by Y Combinator2/8/2015
Goldbely discovers the best foods in every city around the country and makes it available to people nationwide. It’s like an Etsy for food, but highly curated.
Q: What did you do before starting Goldbely?
I have a Computer Science degree and after a couple of years of working as a programmer, I fell in love with design, marketing and branding. I quit my job, taught myself design programs and freelanced on creative projects. I worked with creative ad agencies, fashion brands, art galleries, fashion retail stores, and restaurants. Anyone who would allow me to be quirky and fun. I had always been inspired by out-of-the-box marketing concepts. I only took on projects that gave me creative freedom.
After 3 years in an artistic spree, I decided to marry my technical thinking with my creative abilities and I entered the startup world. I worked in New York’s growing startup scene in the e-commerce space. I became a mobile UI/UX designer for iphone and android apps and became experienced and passionate about mobile e-commerce.
Q: How did you meet your cofounders?
My cofounder Joe Ariel has been involved in food/tech for a long time. While brainstorming on his next move after being CEO of Delivery.com, he told me about his vision of creating a marketplace that showcased only the best foods in each city in the USA. I loved the idea and jumped at the opportunity to design the experience.
We met Trevor Stow through mutual friends in the NYC tech scene. He had lots of experience developing e-commerce sites for the restaurant industry.
Joel Gillman, worked with me in NYC at a video startup called Blip. We shared a passion for creative UX and design.
Q: What was YC like for you?
Our 3 month YC stint was one of the best things we could’ve done for our company. Our small team of 4 moved from NYC to Sunnyvale, CA for the duration of the YC winter batch. We lived together in a house and focused on building our product and growth, pretty much 24/7.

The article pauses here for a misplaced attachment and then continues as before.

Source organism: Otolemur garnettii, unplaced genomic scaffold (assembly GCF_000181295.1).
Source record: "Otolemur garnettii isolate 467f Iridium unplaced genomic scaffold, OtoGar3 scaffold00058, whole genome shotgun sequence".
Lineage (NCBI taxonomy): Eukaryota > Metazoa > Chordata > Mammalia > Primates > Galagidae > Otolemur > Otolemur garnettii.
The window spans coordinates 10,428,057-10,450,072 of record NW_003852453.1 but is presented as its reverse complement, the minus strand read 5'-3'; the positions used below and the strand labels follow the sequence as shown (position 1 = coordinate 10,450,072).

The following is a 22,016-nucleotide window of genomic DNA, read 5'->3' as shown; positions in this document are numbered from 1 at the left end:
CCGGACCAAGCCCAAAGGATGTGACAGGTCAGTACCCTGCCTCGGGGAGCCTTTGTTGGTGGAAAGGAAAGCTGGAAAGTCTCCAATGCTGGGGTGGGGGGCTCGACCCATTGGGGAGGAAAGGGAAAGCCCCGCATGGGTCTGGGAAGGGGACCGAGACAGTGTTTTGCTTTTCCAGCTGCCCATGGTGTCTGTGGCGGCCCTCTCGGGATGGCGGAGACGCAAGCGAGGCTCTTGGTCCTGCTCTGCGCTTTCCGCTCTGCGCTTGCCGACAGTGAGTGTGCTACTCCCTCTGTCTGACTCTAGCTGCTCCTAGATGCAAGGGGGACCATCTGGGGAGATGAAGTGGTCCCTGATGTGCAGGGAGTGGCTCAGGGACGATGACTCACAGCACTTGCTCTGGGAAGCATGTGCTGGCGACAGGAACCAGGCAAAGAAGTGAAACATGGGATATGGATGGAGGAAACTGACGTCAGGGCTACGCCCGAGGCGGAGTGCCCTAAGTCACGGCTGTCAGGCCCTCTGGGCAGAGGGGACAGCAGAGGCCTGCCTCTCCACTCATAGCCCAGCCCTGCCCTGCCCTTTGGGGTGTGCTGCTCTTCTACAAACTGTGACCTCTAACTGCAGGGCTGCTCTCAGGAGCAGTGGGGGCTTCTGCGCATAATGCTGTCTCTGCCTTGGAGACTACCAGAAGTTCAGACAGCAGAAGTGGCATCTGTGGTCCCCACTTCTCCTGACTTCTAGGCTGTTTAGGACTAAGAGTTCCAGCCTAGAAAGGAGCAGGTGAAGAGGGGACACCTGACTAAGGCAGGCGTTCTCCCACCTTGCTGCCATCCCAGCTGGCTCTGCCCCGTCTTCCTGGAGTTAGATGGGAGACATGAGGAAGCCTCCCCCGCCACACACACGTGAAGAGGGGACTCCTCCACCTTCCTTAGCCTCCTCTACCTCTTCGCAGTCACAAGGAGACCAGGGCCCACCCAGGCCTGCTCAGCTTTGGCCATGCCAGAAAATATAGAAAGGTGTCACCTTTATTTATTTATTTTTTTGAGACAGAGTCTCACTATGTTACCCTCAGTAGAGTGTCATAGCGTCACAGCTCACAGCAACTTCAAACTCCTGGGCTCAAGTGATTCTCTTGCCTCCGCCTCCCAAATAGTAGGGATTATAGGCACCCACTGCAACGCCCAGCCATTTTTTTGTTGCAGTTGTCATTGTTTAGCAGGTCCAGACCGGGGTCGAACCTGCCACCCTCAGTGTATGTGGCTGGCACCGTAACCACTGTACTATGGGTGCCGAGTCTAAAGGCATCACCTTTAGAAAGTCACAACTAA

Each week the YC partners would help us analyze our stats and set new milestones to reach. It was the most intense time of our lives.
Q: What is the atmosphere like at YC with Demo Day approaching?
Intense. Focused. Stressful. Exciting. We wanted to move the product along as fast as possible in light of presenting to 500 of the top tech investors in the world.
Q: What was it like moving to Silicon Valley from NYC? Was it worth it?
We were supposed to return to NYC after the 3 months. Lots of positive things started happening post-Demo Day. We all agreed that we didn’t want to lose momentum and that Silicon Valley was the place for our team to be. We are in SOMA these days and also have a small office in NYC. It was completely worth it and we’d do it again.
Q: Was being female either an advantage or disadvantage in working on your startup?
I never felt that it was either. Our team gets along very well and everyone brings something different, yet crucial, to the table.
Q: Why do you think there are fewer startups with female founders than male ones?
You have to be a little bit crazy to have a startup. Men are bigger risk takers (gamblers) because they don’t always think things through! Seriously though, I think now that starting a startup is a more prudent decision, that we are starting to see a shift. More women founders are seeing true opportunities and more realistic chances of success.
Q: What do you wish someone had told you when you were 15?
Growing up in Venezuela, I was taught that to be successful in a career I needed to be either a doctor or an engineer. I chose engineering. After college I fell in love with art and design and realized that it was a feasible career. Had I known that earlier, my eyes would have been opened to design at a younger age. However, I am happy my path has lead me to both.
Y Combinator created a new model for funding early stage startups. Twice a year we invest a small amount of money ($150k) in a large number of startups (recently 200). The startups move to Silicon